Let me tell you something else: in June 2002, you are six months away from meeting the man who will become your husband. (It’s going to be another three years before you actually start dating. The facial hair is going to take some time to adjust to. You’ll love it, don’t worry.) You are fifteen months away from Labor Day 2003 and the decision to give up vodka forevermore. (Tragically, the decision to give up tequila will not come until 2007.) In four years you’ll be in the middle of 2006. That’s a pretty big year for you. You’re going to get engaged, you’re going to graduate college, you’re going to start your first real job, you’re going to get married, and you’re going to officially become a resident of Maryland. It’s going to be exhausting and you’re going to be confused and maybe not so sure you made the right choices. You did. You absolutely did.

So, about Maryland. Thanks to various career choices, you will never again live in Maine–at least, not full-time. But oh, dude. You’re going to live in Washington, DC and the surrounding suburbs. You’re going to live in Spain. You’re going to live in Hawaii and England. It’s going to be so scary, and so worth it. You’re going to watch the sun set over the Aegean Sea and surf off the O’ahu coast. You’re going to backpack through Japan and rip the heads off steamed shrimp in Portugal and run through the rain in Istanbul. You’re going to work for educational social change and be the editor of a magazine. You’re going to write all the time and take thousands of photographs. It’s going to be pretty bitchin’.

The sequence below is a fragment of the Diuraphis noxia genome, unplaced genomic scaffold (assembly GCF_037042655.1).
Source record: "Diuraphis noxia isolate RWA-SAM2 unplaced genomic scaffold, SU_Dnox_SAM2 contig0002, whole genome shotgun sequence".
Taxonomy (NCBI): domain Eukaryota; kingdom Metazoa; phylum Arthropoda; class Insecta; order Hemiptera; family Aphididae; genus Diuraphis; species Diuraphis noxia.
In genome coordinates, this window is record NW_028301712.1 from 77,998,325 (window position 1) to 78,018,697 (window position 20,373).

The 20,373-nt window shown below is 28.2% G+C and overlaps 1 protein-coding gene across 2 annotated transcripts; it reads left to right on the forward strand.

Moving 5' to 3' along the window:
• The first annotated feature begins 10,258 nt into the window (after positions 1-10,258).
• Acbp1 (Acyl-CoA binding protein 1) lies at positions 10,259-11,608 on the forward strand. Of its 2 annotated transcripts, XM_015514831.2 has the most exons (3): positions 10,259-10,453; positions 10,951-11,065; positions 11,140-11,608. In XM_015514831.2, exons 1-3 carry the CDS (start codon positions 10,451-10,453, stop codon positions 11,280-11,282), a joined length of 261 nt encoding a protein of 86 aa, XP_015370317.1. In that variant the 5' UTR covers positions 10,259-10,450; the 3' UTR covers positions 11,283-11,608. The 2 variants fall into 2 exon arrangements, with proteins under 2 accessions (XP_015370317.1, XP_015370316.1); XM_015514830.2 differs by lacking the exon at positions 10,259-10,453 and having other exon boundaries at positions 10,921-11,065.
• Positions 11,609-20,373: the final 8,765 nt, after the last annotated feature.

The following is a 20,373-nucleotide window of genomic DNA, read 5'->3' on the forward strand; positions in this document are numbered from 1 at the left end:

And seven years from now, you’re going to be a mother.

Let that sink in for a second.

You’ll have a daughter. You’ll have two daughters. They’re more beautiful and loving and smart than you could have dreamed. And thanks to a perfect storm of economic downfall and weird opportunities and a shift in life values, you’re going to stay home with them. You’re going to take them all over the damn planet. You’re going to homeschool them. I know. I couldn’t believe it either. You will not recognize the person who’s walking around in your once-18-year-old body.

That’s worth repeating: you will not recognize the 28-year-old person who’s walking around in your once-18-year-old body. It’s totally okay. You’re a nice person. You like to fundraise for charity and crochet things and you can hold your beer. You’re a good mom. You’re a good wife. You’ve never been without health insurance. It’s a good life. It’s an adventurous life; in every conceivable way, it’s a charmed life.

Flip side: you’re going to lose three jobs. Two to the economics of the times and the third, well, you’re just going to be straight-up fired in a highly dramatic, annoying way and it’s going to really suck. You’re going to sink thousands into a really crappy Ford Taurus before you see the light and buy a Honda and graduate with enough college debt to sink Greece. You’re going to lose your grandfather.

Given that those are the worst things to happen to you, you’re pretty lucky. You turned out fine.